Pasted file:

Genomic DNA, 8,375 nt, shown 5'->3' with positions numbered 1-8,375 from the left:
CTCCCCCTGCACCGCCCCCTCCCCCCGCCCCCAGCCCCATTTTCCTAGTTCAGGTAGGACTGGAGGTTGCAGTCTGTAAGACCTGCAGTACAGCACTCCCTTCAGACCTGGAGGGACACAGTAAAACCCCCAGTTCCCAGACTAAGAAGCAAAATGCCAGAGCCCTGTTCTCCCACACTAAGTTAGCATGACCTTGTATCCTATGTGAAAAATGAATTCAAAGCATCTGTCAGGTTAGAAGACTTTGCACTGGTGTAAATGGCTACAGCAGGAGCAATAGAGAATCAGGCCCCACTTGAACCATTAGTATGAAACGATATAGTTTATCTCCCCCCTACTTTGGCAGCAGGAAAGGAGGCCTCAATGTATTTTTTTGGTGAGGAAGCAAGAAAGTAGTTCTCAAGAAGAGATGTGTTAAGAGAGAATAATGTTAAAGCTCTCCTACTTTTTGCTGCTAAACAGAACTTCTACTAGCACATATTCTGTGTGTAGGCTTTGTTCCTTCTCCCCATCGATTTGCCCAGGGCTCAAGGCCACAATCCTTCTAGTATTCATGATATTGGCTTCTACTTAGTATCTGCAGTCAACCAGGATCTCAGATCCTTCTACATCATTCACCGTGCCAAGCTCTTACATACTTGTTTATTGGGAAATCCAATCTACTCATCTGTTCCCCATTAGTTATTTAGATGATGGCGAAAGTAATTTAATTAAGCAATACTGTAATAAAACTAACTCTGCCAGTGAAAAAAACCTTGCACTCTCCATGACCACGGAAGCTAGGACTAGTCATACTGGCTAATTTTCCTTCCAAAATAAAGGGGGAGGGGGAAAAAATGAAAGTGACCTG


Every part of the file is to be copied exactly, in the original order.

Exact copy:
Genomic DNA, 8,375 nt, shown 5'->3' with positions numbered 1-8,375 from the left:
CTCCCCCTGCACCGCCCCCTCCCCCCGCCCCCAGCCCCATTTTCCTAGTTCAGGTAGGACTGGAGGTTGCAGTCTGTAAGACCTGCAGTACAGCACTCCCTTCAGACCTGGAGGGACACAGTAAAACCCCCAGTTCCCAGACTAAGAAGCAAAATGCCAGAGCCCTGTTCTCCCACACTAAGTTAGCATGACCTTGTATCCTATGTGAAAAATGAATTCAAAGCATCTGTCAGGTTAGAAGACTTTGCACTGGTGTAAATGGCTACAGCAGGAGCAATAGAGAATCAGGCCCCACTTGAACCATTAGTATGAAACGATATAGTTTATCTCCCCCCTACTTTGGCAGCAGGAAAGGAGGCCTCAATGTATTTTTTTGGTGAGGAAGCAAGAAAGTAGTTCTCAAGAAGAGATGTGTTAAGAGAGAATAATGTTAAAGCTCTCCTACTTTTTGCTGCTAAACAGAACTTCTACTAGCACATATTCTGTGTGTAGGCTTTGTTCCTTCTCCCCATCGATTTGCCCAGGGCTCAAGGCCACAATCCTTCTAGTATTCATGATATTGGCTTCTACTTAGTATCTGCAGTCAACCAGGATCTCAGATCCTTCTACATCATTCACCGTGCCAAGCTCTTACATACTTGTTTATTGGGAAATCCAATCTACTCATCTGTTCCCCATTAGTTATTTAGATGATGGCGAAAGTAATTTAATTAAGCAATACTGTAATAAAACTAACTCTGCCAGTGAAAAAAACCTTGCACTCTCCATGACCACGGAAGCTAGGACTAGTCATACTGGCTAATTTTCCTTCCAAAATAAAGGGGGAGGGGGAAAAAATGAAAGTGACCTG